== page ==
The Northern Hemisphere is experiencing its hottest summer in recorded history. The daily media is dominated by reports of out-of-control mega and, recently, "giga" wildfires spurred by low humidity, high temperatures, drought, heavy fuel loads and strong winds.
In Sub-Sahara Africa, weather experts are issuing warnings about extreme summer environmental conditions driven by the arrival of the El Nino weather system. It means heat and drought or floods or all three.
Supported by scientific research, many commercial tree growers, farmers and private and public nature reserve managers know that a risk-based integrated fire management (IFM) programme focused on preventing wildfires is preferable to fighting fires.
In West Africa, a Ghanaian company, Form Ghana, is cautiously celebrating the success of its strategy of integrating community-based fire management teams with community support, technology, enabling legislation, trained staff and volunteer fire teams, and other stakeholders.
Fire drives the deforestation and degradation of Ghana's southern tropical forests. Out-of-control wildfires are caused by the lethal combination of activities by cattle herders, illegal loggers, "slash and burn" crop farmers, miners and the harmattan. The harmattan is the dry and dust-filled northeasterly trade wind blowing from the Sahara over West Africa into the Gulf of Guinea from November to the middle of March.
Farmers and fire
Farming is the main occupation of people living in Form Ghana's neighbouring communities. They rely on fire to prepare the land for planting; however, bylaws prohibit fires during the dry season. In addition, the existing volunteer community fire squads insisted that farmers pay them for permission to burn and assistance during the burn.
Inevitably, farmers bypassed the fire squads and legislation and burned their fields in secret, leaving the fire unattended, resulting in runaway wildfires threatening crops, forest reserves and livelihoods.
"When Form Ghana began operations in 2017, a fire management system was an immediate priority", says Willem Fourie, Form Ghana's CEO.
"Through internal training and training by CMO, we were ready for fires starting in our plantations, but the frequency of fires originating from our 13 fringe communities was too much for us to handle".
Form Ghana approached the leaders and elders of three fringe communities about collaborating on an Integrated Community Fire Management Project (ICFMP). The communities agreed to the project, and it was launched in 2018.
Matthew Essuman, Form Ghana's commercial manager and the Berekum plantation manager at the time, says the ICFMP "was pivotal in opening a new and dynamic community-led relationship that supports our work to restore soil nutrients and biodiversity through indigenous reforestation and plantation forestry".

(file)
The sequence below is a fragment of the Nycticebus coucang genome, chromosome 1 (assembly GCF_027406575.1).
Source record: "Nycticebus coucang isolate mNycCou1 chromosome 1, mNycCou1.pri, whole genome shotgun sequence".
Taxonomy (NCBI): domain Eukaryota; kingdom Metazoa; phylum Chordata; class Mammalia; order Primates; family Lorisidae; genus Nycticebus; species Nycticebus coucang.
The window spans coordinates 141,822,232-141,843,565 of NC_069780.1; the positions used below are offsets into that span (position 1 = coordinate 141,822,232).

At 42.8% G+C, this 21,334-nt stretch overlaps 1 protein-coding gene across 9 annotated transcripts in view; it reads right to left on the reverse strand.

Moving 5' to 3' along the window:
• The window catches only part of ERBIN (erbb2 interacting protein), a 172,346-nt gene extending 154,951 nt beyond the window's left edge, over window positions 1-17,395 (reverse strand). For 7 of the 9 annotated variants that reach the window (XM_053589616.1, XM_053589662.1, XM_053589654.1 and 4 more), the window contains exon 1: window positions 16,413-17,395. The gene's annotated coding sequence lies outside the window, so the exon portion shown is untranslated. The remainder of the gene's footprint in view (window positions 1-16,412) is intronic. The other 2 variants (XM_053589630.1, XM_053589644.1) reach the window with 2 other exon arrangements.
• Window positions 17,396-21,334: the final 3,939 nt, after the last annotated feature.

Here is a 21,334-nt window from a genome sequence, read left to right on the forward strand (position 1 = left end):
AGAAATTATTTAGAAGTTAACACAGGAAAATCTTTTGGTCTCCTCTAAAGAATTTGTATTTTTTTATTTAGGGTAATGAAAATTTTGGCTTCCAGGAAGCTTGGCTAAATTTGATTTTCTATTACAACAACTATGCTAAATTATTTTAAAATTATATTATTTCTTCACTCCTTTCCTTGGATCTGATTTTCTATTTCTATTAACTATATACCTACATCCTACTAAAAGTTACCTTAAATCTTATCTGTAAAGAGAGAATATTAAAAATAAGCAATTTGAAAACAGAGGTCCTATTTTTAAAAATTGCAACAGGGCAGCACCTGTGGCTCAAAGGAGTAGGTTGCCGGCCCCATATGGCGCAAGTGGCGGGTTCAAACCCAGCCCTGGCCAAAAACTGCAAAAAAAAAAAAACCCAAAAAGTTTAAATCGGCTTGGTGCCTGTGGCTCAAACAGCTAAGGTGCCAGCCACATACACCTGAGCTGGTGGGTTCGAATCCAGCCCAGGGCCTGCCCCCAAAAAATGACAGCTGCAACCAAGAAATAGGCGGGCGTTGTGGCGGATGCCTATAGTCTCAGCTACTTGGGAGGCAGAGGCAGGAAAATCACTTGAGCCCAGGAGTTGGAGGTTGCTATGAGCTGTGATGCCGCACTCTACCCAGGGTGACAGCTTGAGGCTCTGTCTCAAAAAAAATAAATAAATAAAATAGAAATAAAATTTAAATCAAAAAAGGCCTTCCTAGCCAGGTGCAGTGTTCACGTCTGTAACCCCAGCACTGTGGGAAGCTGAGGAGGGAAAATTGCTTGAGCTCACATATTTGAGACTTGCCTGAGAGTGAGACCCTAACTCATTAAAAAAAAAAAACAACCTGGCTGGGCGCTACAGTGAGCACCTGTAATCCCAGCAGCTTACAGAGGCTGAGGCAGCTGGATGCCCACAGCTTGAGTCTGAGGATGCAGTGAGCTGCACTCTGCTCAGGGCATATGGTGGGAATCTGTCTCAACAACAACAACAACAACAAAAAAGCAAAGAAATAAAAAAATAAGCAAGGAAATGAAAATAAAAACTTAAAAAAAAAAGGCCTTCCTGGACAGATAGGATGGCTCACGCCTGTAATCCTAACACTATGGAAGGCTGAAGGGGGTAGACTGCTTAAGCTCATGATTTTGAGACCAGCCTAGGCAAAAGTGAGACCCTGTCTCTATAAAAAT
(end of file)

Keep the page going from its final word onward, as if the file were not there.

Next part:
Community fire volunteer squads
The company revived the inactive community volunteer fire squad organisations (FVS) with the support of the traditional authorities and the Ghana fire service. The FVS interventions include:
In October every year, Form Ghana supports the participating communities by formally applying to their local assemblies, traditional councils and municipalities for permission to "contravene the no bushfires bylaw" and implement safe and preventive controlled burns during fire season.
Fire danger index
Form Ghana introduced the FDI and erected community information boards identifying the fire squad leaders, firefighting and controlled burning procedures and the FDI. In fire season, the plantation control rooms communicate with the squad leaders on WhatsApp to update the notice boards every two hours. Based on the FDI, the squad leaders permit farmers to burn.
Fire management plans
The community fire squads prepare a fire management plan and schedule for their community. The plan includes risk assessment, preparing fire belts around crop fields, assisting farmers with controlled burns on their farms, creating safety zones, clearing access roads, and a series of awareness and training programmes.
Form Ghana upgraded the roads in and around the participating communities and within the forest reserves. It enables the ground crew stationed at fire lookout towers to report the location of smoke and for community and company fire squads to coordinate a rapid response to reach the spot.
Smoke is fire
However, on dry, windy days, fires grow and advance rapidly. Oliver Botwey, Form Ghana's geographic information system (GIS) officer, explains that by the time firefighters reached the reported spot, they were often almost helpless against the size of the front and flames shooting over 50 metres into the sky.
A more accurate and quicker detection was needed, and the company decided to invest in the Firehawk fire detection system. "I joined Form Ghana at the end of 2017, and my first task was to work with Firehawk's technician installing and setting up the system", says Botwey.
"We geo-referenced the plantation blocks so that the four Firehawk cameras can pinpoint the correct geo-location of fires and provide us with 24/7 real-time visuals via wireless communication links. Every link is remotely monitored, and the towers' voltage is tracked.
"Six operators, with at least two per shift, monitor the system and raise the alarm. At night there is an added benefit because we know immediately when vehicles with illegal loggers or poachers enter the area", he comments.
There was a marked increase in controlled preventative fires and drop in wildfires since 2018, and between December 2022 and March 2023 no wildfires encroached on Form Ghana land.
When other communities saw the positive impact of the ICFMP, they contacted Form Ghana, and it now partners with nine fringe communities and 154 fire volunteer squad members.
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